Prenatal Depression Risk Factors, Developmental Effects and Interventions: A ReviewTiffany Field*
University of Miami/Miller School of Medicine, Fielding Graduate University, USA
- *Corresponding Author:
- Tiffany Field
University of Miami/Miller School of Medicine
Fielding Graduate University, USA
E-mail: [email protected]
Received date: February 08, 2017; Accepted date: February 22, 2017; Published date: February 27, 2017
Citation: Field T (2017) Prenatal Depression Risk Factors, Developmental Effects and Interventions: A Review. J Preg Child Health 4:301. doi:10.4172/2376-127X.1000301
Copyright: © 2017 Field T. This is an open-access article distributed under the terms of the Creative Commons Attribution License, which permits unrestricted use, distribution and reproduction in any medium, provided the original author and source are credited.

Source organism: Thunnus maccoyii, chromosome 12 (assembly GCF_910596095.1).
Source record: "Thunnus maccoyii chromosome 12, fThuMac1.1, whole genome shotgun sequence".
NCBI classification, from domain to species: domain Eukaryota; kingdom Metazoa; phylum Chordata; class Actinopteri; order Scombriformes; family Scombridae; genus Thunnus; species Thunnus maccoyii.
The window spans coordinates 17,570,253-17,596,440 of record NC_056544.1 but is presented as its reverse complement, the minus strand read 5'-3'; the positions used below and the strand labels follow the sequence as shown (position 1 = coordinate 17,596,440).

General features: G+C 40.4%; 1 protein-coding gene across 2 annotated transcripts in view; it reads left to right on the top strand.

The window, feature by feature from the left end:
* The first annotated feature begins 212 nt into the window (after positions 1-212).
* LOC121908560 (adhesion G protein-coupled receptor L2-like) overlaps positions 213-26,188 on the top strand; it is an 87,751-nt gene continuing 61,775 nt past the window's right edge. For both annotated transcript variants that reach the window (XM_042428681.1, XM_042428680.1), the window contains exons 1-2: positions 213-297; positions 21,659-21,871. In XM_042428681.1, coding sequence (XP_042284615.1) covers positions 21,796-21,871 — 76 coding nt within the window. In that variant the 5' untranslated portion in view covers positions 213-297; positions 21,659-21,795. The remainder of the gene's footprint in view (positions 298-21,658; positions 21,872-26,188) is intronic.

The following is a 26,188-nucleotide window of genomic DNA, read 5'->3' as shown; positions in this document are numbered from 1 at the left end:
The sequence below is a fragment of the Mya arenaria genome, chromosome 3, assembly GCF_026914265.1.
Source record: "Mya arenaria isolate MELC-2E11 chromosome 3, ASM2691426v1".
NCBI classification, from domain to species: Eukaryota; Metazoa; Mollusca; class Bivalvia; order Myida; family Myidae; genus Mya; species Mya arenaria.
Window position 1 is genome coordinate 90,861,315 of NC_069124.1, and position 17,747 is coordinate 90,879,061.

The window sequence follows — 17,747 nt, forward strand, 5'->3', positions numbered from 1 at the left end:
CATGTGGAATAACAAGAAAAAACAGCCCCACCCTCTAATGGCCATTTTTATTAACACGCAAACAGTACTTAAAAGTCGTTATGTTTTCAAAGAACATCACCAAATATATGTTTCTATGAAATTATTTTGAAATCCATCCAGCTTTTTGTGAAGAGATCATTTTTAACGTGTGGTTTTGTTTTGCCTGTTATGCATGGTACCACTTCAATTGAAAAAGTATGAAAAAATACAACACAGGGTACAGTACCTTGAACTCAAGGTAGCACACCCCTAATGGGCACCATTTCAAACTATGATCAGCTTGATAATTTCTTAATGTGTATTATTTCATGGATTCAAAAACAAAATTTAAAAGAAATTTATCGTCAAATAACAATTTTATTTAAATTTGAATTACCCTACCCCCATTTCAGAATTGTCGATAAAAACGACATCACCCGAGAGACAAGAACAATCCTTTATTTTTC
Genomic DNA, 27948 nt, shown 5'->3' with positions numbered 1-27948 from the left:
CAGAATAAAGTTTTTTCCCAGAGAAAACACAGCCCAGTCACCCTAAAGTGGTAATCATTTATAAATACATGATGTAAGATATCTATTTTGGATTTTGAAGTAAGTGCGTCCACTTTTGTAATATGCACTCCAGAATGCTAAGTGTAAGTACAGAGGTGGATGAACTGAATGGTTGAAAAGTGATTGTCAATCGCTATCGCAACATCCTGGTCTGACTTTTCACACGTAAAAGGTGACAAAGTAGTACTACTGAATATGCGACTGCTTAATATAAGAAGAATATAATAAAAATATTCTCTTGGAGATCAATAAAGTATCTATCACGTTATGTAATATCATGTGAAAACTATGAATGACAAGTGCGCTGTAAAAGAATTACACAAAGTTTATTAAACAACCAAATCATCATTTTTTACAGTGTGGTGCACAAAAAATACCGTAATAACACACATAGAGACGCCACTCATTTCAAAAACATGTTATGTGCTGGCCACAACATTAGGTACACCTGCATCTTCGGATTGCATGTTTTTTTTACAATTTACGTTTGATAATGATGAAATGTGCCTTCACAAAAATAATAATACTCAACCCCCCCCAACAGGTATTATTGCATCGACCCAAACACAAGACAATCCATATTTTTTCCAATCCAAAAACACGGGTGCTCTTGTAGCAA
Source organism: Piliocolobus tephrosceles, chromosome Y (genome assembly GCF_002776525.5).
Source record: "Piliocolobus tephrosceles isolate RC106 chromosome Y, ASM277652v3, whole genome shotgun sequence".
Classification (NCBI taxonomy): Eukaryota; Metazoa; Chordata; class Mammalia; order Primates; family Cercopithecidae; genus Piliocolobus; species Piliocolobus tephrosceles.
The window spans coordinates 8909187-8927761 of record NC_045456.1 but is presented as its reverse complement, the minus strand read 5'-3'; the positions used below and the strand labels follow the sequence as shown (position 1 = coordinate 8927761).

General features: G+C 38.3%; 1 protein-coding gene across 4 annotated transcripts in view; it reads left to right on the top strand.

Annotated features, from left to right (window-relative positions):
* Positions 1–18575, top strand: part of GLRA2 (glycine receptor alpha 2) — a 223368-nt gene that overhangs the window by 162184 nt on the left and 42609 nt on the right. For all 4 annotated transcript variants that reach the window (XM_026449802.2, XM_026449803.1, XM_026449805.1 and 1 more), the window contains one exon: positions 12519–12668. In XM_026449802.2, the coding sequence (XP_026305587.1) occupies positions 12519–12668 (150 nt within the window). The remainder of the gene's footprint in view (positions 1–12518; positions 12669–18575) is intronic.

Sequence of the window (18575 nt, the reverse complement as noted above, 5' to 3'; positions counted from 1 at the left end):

This narrative review based on a literature search in PubMed and PsycInfo on the two terms prenatal and antenatal depression includes empirical studies, reviews and meta-analyses that have been published during the last 5 years on risk factors, developmental effects and interventions for prenatal depression. Risk factor studies that met criteria feature demographic measures (lower socioeconomic status, less education, non-marital status, nonemployment, less social support and health locus of control, unintended pregnancy, partner violence and history of child abuse) and physiological variables (cortisol, amylase, and pro-inflammatory cytokines and intrauterine artery resistance). The negative effects include postpartum depression, paternal depression, and prematurity and low birth weight. Negative effects on infants include greater right frontal EEG, amygdala connectivity, cortical thinning and more difficult temperament. In childhood, externalizing and internalizing problems have been reported. The data on prenatal antidepressants (specifically SSRIs) reveal negative effects including internalizing problems as well as a greater risk for autism spectrum disorder. Prenatal interventions that have been effective include interpersonal psychotherapy, peer support, massage therapy, yoga, tai chi, and aerobic exercise. Potential underlying mechanisms are discussed as well as methodological limitations including homogeneity of samples and lack of randomization to intervention groups. Despite these limitations, the literature highlights the need for prenatal depression screening and intervention.